The latest entrant into the controversy over "moderates" andanti-Western "radicals" in Iran is probably unknown to most ofour readers: he is Faiz Siddiqi, the rector of Britain's Hejaz University,who was visiting Iran to take part in ceremonies commemorating the eighthanniversary of the death of Ayatollah Khomeini.
Mr. Siddiqi was asked by the Tehran Times whether he agreed with theanalysis prevalent among many Western observers that the presidential electionpitted a relative "moderate" against a conservative. He did not."I think this viewpoint comes from ignorance, of not understandingIslam," he said. "You cannot be a moderate Muslim. You are eithera Muslim or not a Muslim." Western observers had committed a "fallacy"in their interpretation of Khatemi's election. "They wrongly assumethat Khatemi's coming is like Gorbachev's coming in Russia."
Referring to the icy relations between Iran and the United States, Siddiqicalled them a historical "tension between truth and falsehood. Forevery Pharaoh there will be a Moses. And for the Pharaoh of today, whichis the United States, there will have to be a Moses. I believe the lameImam Khomeini's views enlightened the world Muslims as to the way theyshould react to the arrogant powers. I think the American officials cannotunderstand the depth of the Islamic culture which the Islamic Republicof Iran aims to disseminate."
Asked about the European Union, Siddiqi called them "a better devil,because Europe has a culture, has a tradition and a history. Therefore,the American officials feel vulnerable and are frightened of any interactionbetween Iran and European Union.... I think Germany can be the best allyfor Iran," although he said France and Britain came in a close second.[Tehran Times, 6/18]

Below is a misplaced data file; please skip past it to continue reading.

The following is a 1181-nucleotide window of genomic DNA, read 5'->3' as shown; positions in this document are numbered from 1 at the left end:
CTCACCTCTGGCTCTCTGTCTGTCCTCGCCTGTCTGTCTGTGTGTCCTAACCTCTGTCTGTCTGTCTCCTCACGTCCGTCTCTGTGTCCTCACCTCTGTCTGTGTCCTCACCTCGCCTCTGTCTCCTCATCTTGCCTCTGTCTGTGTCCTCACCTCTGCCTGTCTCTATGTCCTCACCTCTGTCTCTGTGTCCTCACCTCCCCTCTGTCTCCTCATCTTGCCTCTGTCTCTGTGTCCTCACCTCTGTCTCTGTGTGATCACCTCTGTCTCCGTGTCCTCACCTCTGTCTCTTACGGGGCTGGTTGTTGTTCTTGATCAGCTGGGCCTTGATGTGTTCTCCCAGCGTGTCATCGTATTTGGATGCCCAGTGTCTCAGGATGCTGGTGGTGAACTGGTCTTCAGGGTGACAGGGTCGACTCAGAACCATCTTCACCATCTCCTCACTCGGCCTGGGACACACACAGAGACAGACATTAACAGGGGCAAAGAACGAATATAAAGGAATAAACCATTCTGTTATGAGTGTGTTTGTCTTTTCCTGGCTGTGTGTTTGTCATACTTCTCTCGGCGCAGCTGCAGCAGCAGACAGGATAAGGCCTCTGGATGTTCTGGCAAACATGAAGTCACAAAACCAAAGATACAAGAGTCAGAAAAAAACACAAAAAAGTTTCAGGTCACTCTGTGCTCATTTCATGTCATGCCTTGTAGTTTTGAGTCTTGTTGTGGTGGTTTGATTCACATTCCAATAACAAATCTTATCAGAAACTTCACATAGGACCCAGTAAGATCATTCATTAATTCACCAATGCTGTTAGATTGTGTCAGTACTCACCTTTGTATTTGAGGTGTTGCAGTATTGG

The manager of an Iranian firm, Hossein Dowlatkhah, was sentenced todeath by the 11th branch of the Islamic Revolution court, on charges of"swindling and hoodwinking 7,000 depositors and bilking their capital."He was accused of having established "a swindling band, plunderingpeople's properties, beguiling people, and issuing thousands of bouncedchecks."
The court termed him "corrupt on earth," a term used in thepast to designate supporters of the former Shah. In addition to the deathsentenced, they ordered the confiscation of the businessman's property"in kind or in cash." His appeal will now be referred to theSupreme Court.
Dowlatkhah was charged will having pocketed 88 billion rials (around$29.4 million). In addition to execution, the court also ordered that hebe whipped - presumably before the hangman's noose. [IRNA 6/19]
A well-known Islamic scholar living in Germany, Dr. Mehdi Haeri, toldan interviewer with Radio Israel's Farsi service recently that the SpecialCourt of the Clergy has established its own intelligence service, to keeptabs on sedition within the ranks of Iran's Shiite clergy.